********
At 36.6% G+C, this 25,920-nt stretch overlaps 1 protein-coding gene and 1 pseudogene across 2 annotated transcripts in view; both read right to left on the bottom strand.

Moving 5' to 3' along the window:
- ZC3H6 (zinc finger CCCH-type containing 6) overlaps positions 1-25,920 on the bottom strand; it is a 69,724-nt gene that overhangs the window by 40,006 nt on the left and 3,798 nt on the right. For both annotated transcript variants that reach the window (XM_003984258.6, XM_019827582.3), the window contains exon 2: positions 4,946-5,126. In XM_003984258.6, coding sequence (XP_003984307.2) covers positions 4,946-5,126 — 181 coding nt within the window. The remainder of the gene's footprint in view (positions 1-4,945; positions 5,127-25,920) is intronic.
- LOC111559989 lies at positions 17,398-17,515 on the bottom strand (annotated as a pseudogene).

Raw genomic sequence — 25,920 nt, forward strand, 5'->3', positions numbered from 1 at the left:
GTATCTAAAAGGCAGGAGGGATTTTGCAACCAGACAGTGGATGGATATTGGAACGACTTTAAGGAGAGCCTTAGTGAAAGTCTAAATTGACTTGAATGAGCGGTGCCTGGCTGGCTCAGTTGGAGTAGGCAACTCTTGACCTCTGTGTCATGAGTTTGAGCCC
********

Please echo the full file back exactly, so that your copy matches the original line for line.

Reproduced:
At 36.6% G+C, this 25,920-nt stretch overlaps 1 protein-coding gene and 1 pseudogene across 2 annotated transcripts in view; both read right to left on the bottom strand.

Moving 5' to 3' along the window:
- ZC3H6 (zinc finger CCCH-type containing 6) overlaps positions 1-25,920 on the bottom strand; it is a 69,724-nt gene that overhangs the window by 40,006 nt on the left and 3,798 nt on the right. For both annotated transcript variants that reach the window (XM_003984258.6, XM_019827582.3), the window contains exon 2: positions 4,946-5,126. In XM_003984258.6, coding sequence (XP_003984307.2) covers positions 4,946-5,126 — 181 coding nt within the window. The remainder of the gene's footprint in view (positions 1-4,945; positions 5,127-25,920) is intronic.
- LOC111559989 lies at positions 17,398-17,515 on the bottom strand (annotated as a pseudogene).

Raw genomic sequence — 25,920 nt, forward strand, 5'->3', positions numbered from 1 at the left:
GTATCTAAAAGGCAGGAGGGATTTTGCAACCAGACAGTGGATGGATATTGGAACGACTTTAAGGAGAGCCTTAGTGAAAGTCTAAATTGACTTGAATGAGCGGTGCCTGGCTGGCTCAGTTGGAGTAGGCAACTCTTGACCTCTGTGTCATGAGTTTGAGCCC